While hobbies can range from pick-up soccer to coin collecting or rocketry to knitting, there aren’t many that result in a cold glass of beer at the end. As Chicago’s local brewery scene rapidly increases with every new craft beer added to the local store shelf, brewing beer has become a fairly common hobby throughout the city.
Vincent Cicchirillo, a DePaul assistant professor of advertising in the College of Communication, is one of the many hobbyists who’ve dabbled in the art of home brewing, one that he says is much more complex and meticulous than one might think.
“When I was in graduate school I really got into the craft beer scene and started trying all different kinds of beer and styles,” Cicchirillo said. “My wife eventually got me a gift card for a home brewing place and suggested that I give it a try. I fell in love with the process and began my journey into home brewing.”
While Cicchirillo has a few years of experience on his home brewing resume, he would consider himself more of a hobbyist in the practice, stating that professionally home brewing not only takes time but money as well for every new piece of equipment.
“While I love the process of home brewing and the aromas it produces, I am purely a hobbyist,” Cicchirillo said. “I’ve been home brewing now for about four to five years and still have not produced a beer I would consider perfect. To take it further I would need a lot more equipment and time.”
For Jerry Lucas, a Chicago resident and long-time craft beer enthusiast, his window into home brewing was quite similar to that of Cicchirillo’s.
“I used to stop by at Vice District, that taproom down on Michigan Ave, and I’d try these craft beers and they were just phenomenal. And I started talking to these guys that run it, and they’re telling me about how this all started by them buying their own home brewery kit and now they own this microbrewery,” Lucas said. “I’ve only been doing this for about a year or so now, so I’m quite poor at producing decent beer, but it’s fun. You get better at it and the beer starts tasting a little less like dirt.”
While many have become fascinated in the art of home brewing, the entire process is certainly quite complicated and detailed-oriented in keeping your beer clean. Both Lucas and Cicchirillo agreed that one of the hardest aspects of producing your own beer is the fact that your brewery can become contaminated easily.
“Probably one of the biggest things about home brewing is cleaning and sanitizing everything that comes into contact with your beer. You really have to be careful. The smallest thing can lead to contaminated beer,” Cicchirillo said. “I think the reason it’s such a detail oriented process is to make sure that nothing goes wrong. Trust me I would love to throw a whole bunch of hops and malt into a kettle, boil it and then bottle it, but you need your beer to cool for the yeast to ferment properly.”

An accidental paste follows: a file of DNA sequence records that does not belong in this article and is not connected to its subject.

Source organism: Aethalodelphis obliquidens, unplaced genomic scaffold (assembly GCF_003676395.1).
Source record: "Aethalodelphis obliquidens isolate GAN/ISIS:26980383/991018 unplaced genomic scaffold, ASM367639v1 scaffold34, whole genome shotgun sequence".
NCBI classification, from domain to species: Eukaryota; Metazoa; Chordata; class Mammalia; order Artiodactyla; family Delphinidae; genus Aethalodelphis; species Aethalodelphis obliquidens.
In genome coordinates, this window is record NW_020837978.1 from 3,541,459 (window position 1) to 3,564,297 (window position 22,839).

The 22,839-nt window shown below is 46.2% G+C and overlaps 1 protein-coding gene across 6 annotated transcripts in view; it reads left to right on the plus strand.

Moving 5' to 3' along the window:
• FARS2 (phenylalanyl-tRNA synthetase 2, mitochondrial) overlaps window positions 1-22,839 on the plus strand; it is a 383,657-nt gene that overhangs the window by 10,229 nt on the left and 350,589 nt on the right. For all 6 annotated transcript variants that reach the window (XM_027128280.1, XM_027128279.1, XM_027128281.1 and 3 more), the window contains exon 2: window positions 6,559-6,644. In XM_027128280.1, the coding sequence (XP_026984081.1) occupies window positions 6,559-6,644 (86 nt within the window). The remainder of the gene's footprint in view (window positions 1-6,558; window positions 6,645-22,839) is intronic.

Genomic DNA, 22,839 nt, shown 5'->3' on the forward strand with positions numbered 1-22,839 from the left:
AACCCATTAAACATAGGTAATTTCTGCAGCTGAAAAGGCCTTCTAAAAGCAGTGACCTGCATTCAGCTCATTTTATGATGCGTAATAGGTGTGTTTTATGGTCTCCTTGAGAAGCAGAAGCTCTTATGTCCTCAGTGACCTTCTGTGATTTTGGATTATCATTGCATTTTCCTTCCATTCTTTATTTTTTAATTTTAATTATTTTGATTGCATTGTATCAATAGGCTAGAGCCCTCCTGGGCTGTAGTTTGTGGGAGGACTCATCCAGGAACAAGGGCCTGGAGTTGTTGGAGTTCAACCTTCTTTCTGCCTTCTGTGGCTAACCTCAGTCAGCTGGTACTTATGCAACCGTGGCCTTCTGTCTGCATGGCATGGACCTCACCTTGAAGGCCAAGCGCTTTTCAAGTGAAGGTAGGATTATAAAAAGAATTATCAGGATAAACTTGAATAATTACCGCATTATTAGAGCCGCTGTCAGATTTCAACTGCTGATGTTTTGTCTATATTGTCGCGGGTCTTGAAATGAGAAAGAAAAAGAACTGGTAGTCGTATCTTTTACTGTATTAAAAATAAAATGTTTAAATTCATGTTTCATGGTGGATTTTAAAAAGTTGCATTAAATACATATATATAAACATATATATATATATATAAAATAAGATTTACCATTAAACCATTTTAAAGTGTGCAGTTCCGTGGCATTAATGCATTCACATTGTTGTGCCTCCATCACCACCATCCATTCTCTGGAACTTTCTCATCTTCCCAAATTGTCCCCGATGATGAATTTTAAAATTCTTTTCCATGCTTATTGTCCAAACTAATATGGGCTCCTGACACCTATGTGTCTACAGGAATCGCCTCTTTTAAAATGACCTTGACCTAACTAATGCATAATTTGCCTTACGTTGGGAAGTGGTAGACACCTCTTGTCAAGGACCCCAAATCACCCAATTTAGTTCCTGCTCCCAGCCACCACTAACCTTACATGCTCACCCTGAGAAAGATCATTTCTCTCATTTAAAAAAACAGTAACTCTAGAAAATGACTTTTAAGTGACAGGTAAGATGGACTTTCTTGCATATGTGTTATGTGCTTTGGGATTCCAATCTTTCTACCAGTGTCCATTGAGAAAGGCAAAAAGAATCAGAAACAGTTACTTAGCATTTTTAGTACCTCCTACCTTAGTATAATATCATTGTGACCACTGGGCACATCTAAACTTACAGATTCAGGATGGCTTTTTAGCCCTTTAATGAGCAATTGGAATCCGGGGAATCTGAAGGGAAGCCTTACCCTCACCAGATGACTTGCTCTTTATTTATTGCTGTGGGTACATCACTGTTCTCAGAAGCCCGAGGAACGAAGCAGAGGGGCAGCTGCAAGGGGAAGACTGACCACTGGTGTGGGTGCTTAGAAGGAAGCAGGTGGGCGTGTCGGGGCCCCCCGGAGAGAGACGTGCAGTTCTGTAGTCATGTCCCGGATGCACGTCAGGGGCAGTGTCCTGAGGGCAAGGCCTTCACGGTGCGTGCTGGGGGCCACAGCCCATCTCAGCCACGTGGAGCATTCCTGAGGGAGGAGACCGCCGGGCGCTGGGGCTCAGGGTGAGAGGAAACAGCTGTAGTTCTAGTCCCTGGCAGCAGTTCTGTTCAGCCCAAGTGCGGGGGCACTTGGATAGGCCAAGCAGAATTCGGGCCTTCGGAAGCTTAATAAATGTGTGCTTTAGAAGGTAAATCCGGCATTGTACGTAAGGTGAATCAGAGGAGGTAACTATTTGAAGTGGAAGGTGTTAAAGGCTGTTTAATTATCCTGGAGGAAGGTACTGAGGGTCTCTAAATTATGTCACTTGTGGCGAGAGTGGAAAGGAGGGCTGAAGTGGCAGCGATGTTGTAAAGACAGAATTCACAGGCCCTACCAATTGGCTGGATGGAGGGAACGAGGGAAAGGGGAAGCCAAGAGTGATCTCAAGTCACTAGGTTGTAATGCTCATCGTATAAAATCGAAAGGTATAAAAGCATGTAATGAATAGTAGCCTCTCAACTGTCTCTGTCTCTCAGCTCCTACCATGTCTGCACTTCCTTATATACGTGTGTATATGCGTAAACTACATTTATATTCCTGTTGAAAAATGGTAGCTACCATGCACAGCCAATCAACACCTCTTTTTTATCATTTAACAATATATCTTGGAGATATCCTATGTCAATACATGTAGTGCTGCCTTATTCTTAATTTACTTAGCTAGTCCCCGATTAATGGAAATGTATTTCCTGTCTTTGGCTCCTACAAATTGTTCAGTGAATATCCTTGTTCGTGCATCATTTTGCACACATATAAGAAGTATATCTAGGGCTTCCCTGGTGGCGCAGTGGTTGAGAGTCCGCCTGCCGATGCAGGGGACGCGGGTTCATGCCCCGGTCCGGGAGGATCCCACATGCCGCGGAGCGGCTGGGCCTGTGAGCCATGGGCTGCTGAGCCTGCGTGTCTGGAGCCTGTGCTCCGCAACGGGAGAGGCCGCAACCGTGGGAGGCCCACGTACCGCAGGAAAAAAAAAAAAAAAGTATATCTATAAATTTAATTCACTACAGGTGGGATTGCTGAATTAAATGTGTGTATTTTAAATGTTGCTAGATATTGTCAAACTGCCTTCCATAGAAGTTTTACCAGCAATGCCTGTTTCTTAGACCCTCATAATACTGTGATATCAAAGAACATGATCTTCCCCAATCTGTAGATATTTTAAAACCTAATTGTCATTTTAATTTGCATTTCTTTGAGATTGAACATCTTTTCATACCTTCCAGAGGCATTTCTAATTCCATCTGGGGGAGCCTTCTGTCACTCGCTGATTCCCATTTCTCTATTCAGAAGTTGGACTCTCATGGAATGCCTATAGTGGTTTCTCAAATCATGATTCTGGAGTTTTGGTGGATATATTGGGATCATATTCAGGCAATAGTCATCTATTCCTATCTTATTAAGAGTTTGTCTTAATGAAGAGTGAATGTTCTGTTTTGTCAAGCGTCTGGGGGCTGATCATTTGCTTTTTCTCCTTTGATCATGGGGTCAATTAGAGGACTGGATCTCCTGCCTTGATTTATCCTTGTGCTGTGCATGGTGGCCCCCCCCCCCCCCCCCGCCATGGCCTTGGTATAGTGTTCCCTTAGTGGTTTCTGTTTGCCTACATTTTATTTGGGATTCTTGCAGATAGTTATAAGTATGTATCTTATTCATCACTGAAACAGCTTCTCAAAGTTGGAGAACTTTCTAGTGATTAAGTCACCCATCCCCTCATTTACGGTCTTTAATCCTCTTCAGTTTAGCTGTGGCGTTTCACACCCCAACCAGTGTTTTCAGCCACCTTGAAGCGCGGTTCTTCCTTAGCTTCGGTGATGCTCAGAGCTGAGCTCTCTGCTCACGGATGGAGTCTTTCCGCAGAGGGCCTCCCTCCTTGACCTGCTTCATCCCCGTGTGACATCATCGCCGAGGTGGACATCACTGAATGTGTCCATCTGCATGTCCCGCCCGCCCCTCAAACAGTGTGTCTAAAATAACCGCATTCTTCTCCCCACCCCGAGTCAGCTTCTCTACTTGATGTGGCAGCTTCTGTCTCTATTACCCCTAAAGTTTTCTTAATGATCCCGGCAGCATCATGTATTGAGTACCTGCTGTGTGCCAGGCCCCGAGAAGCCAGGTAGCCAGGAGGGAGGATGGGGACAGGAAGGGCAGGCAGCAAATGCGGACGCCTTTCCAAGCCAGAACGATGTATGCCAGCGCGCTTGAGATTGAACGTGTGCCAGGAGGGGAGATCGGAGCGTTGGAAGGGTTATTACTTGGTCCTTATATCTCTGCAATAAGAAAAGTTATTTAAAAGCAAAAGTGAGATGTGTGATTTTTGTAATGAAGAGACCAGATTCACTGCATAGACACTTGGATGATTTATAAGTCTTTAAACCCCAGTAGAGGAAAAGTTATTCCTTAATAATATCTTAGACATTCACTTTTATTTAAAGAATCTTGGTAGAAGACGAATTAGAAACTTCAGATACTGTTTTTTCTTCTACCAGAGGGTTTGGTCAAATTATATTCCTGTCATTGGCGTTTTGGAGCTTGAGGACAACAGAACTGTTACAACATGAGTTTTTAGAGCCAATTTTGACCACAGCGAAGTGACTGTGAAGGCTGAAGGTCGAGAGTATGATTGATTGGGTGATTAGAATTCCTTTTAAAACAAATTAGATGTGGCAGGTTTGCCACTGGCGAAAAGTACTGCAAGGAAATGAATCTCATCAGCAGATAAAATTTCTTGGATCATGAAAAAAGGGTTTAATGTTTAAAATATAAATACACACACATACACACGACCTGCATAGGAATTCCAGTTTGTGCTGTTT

Lucas, a self-proclaimed amateur of the practice, said the entire cleaning and waiting aspect is the part where people begin to lose interest in making their own beer.
“I’ve got friends that I tried convincing to start this with me, I thought it would be really cool to compare beers with each other and see where we’re are,” Lucas said. “Making your beer is a lot different than making your own coffee and tea and while that may seem easy to differentiate, people seem to think you can brew something in a day when the process is a lot longer than that.”
The process of the art may take time, and when it’s done right but it certainly pays off in the end. To many of those that brew their own craft beers, the passion lies beyond making the product but tasting other people’s as well.
While their favorite drink is perhaps unknown to most people’s beer vocabulary, it’s always a place for those new to craft beer to start getting into the scene.
“My favorite beer of all time has to be Southern Tier Pumking. It’s a pumpkin ale, it’s just beautifully well-crafted and well balanced,” Cicchirillo said. “It’s like pumpkin pie in a bottle!”
For DePaul alumnus Ryan Yester, an avid lover of Chicago’s craft beer scene, his attempt at brewing his own beer was short-lived due to the tediousness and slow-moving process.
“Don’t get me wrong, I have plenty of buddies that brew their own beer and they’re some of the most passionate guys doing it. I’ve tried it multiple times and it’s something that if you want to do right, you have to put some time into it to practice,” Yester said. “That’s something I was never able to do though. It’s the difference between playing golf and watching it on TV, one’s a lot more enjoyable than the other.”
Though Yester has never been able to get into the home brewing hobby, his appreciation for the practice has always been prominent as his father began brewing his own beer just a few years ago.
“It’s funny, my dad was never a big beer or alcohol guy – I mean he’d drink now and then – but it didn’t matter if it was a two dollar Coors Light or some fancy IPA (India Pale Ale). And then after retirement, he got into making his own craft beer,” Yester said. “My buddies have visited him down in McHenry just to hangout and brew some beer together. They’re all part of this home brewery club, which is actually really awesome cause you see how much he enjoys all of this.”
While creating your craft beeras a hobby may be for some more than others, the influence of Chicago’s growing craft beer scene is undeniable.
“It’s great to see how much this city has fallen in love with craft beer and making their own styles of beer,” Lucas said. “There’s a real beauty in creating something of your own. Whether you think your beer is the finest on the planet or you think it tastes like dirt, it’s a process that’s not only fun and enjoyable but one that you can be proud of routinely as you go on.”